The text message startled Austin Romine, in a good way. Before taking the field as the starting catcher on Sunday, Romine heard from a friend that he was the oldest player in the Yankees’ lineup. Back in the clubhouse later, Romine shook his head and smiled. It was not long ago that he was the young guy, surrounded by veterans.
“It creeps up on you,” Romine said.
At 29, Romine almost did not qualify for the Yankees’ don’t-trust-anyone-over-30 lineup, which cruised to a 5-1 victory over the Toronto Blue Jays. He batted ninth, just behind Gleyber Torres, who made his major league debut at 21 years 130 days old. He is the youngest player in the American League.
“A little bit surprised, excited and super happy,” Torres said on Sunday morning after a restless night of sleep. Less than 24 hours before, on Saturday afternoon, he had been facing the Toledo Mud Hens in Moosic, Pa., batting .347 for the Yankees’ Class AAA team, when Manager Bobby Mitchell pulled him from the game in the seventh inning.
“He told me, ‘Hey, just stay in the dugout,’” said Torres, who seemed to know what that meant. “I said, ‘Wow.’”
Soon enough, Torres had found his new locker, in a spot of honor at Yankee Stadium. He dresses between Gary Sanchez and Aaron Judge: three pillars of a pinstriped youth movement. Torres got a jersey-number upgrade, too, from 81 in spring training to 25, like Jason Giambi and Mark Teixeira, the former first basemen.
Those players came to the Yankees on free-agent deals worth a combined $300 million. Torres arrived in a much different way than almost any other Yankee: as another team’s sapling, not a redwood. Torres had never played above Class A when the Chicago Cubs traded him and three others to the Yankees for Aroldis Chapman in July 2016.
“We were all extremely excited about it,” said the injured outfielder Billy McKinney, who was also part of the deal. “I thought it was really cool, because it was, I guess, a little bit different from the Yankees’ culture.”
Instead of pushing for a long-shot berth in the 2016 World Series, General Manager Brian Cashman played matchmaker for the Cubs and the Cleveland Indians, who got reliever Andrew Miller for outfielder Clint Frazier. Torres said he did not watch that Cubs/Indians World Series, because he was playing in the Arizona Fall League. He had moved on.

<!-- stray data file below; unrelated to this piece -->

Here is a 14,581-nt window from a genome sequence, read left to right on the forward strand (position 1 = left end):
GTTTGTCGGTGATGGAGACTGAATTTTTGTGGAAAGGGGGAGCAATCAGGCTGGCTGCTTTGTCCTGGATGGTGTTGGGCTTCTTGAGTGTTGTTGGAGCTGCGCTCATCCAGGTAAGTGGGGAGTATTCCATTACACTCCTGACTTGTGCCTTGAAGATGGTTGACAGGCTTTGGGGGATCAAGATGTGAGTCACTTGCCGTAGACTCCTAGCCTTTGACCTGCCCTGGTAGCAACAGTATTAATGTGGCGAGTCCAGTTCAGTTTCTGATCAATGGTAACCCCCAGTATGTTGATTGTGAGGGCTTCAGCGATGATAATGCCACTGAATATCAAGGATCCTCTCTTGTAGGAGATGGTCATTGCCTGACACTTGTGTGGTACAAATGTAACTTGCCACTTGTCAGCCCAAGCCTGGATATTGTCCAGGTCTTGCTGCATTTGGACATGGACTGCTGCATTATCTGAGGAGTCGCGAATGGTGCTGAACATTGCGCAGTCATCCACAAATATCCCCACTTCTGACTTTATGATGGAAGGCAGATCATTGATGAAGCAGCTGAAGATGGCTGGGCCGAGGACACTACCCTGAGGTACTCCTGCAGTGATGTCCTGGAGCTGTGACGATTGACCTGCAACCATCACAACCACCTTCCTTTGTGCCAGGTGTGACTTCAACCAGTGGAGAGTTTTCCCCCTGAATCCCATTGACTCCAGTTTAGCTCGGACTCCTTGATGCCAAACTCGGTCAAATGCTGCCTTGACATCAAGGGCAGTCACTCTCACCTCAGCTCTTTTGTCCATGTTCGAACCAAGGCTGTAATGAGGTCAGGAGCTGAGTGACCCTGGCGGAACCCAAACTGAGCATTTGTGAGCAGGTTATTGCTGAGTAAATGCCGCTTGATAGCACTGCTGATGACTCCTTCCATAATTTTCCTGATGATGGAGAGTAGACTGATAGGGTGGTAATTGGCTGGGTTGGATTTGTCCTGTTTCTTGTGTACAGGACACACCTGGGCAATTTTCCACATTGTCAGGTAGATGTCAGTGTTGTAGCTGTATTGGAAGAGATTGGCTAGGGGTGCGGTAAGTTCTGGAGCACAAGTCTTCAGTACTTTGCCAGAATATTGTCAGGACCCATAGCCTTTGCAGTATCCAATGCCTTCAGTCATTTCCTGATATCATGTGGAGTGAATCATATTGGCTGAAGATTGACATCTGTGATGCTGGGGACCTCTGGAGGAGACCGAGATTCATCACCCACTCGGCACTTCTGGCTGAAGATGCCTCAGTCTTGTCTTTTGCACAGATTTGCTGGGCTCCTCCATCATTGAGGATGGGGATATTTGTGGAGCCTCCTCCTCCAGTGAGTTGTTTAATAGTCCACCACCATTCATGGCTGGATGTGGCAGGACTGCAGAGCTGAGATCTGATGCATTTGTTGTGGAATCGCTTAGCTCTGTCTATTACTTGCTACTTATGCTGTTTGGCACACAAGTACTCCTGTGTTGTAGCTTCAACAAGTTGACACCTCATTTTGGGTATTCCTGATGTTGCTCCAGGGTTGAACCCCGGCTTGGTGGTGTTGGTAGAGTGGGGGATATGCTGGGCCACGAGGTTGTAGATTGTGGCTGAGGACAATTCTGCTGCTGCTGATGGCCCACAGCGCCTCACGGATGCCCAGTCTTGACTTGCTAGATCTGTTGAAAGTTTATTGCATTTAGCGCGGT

“I think everybody wants to play with the Yankees,” Torres said. “I got the opportunity, and I’m excited for that.”
The Yankees could have given second base to Torres and third base to Miguel Andujar — who was 4 for 4 on Sunday — out of spring training. Instead, after camp began, they traded for Brandon Drury and signed Neil Walker. That was the Yankees at their best, protecting themselves with affordable veteran placeholders until the kids push their way up.
“They’re earning their time,” Manager Aaron Boone said. “Maybe a little bit different — this early — than maybe we thought, but hats off to them for putting us in that position right now.”
Think of Robinson Cano tearing through the minors in early 2005, bumping Tony Womack off second base in the first week of May. That could be Torres now. He had a forgettable debut on Sunday, with a strikeout, a ground-ball double play, a foul out and a fly out to right. But Cano went 2 for 23 in his first week, and turned out just fine.
Giancarlo Stanton compared Torres’s swing to that of another second baseman, Javier Baez, one of the infielders who had blocked Torres’ path in Chicago. Baez hit .273 with 23 homers last season and, like Torres, was a consensus top-10 prospect before his promotion.
“There’s a lot going on, but it’s very precise,” Stanton said of Torres’ swing. “He’s got some cool action in there and some pop at the end.”
Torres has played only 14 games at second base in the minors, and 23 at third. His main position, shortstop, belongs to Didi Gregorius in the Bronx. But McKinney called Torres an electrifying defender — “He can make fireworks happen, I like to say,” McKinney said — and Boone praised his overall acumen, without citing a standout tool.
“I don’t necessarily think there’s anything that’s ‘wow,’” Boone said. “He’s not going to go out in B.P. and hit the ball, like some of our guys, a mile. He’s not going to wow you with his speed. But he does everything really well on the baseball field.
“He can hit, he uses the entire field, his strike-zone recognition — I think he’s going to be a guy that walks, over time. He’s a really good defender at all three spots and can legitimately play short, that’s the kind of defender he is. That baseball I.Q., baseball clock — he just seems to have all those things.”
Torres sped up his career clock, and now he has arrived. The hard part awaits.
“Like I tell all the guys, making it to the big leagues, it’s like nothing,” Gregorius said. “Staying in the big leagues for a long time, that shows your worth.”
Published at Mon, 23 Apr 2018 00:22:07 +0000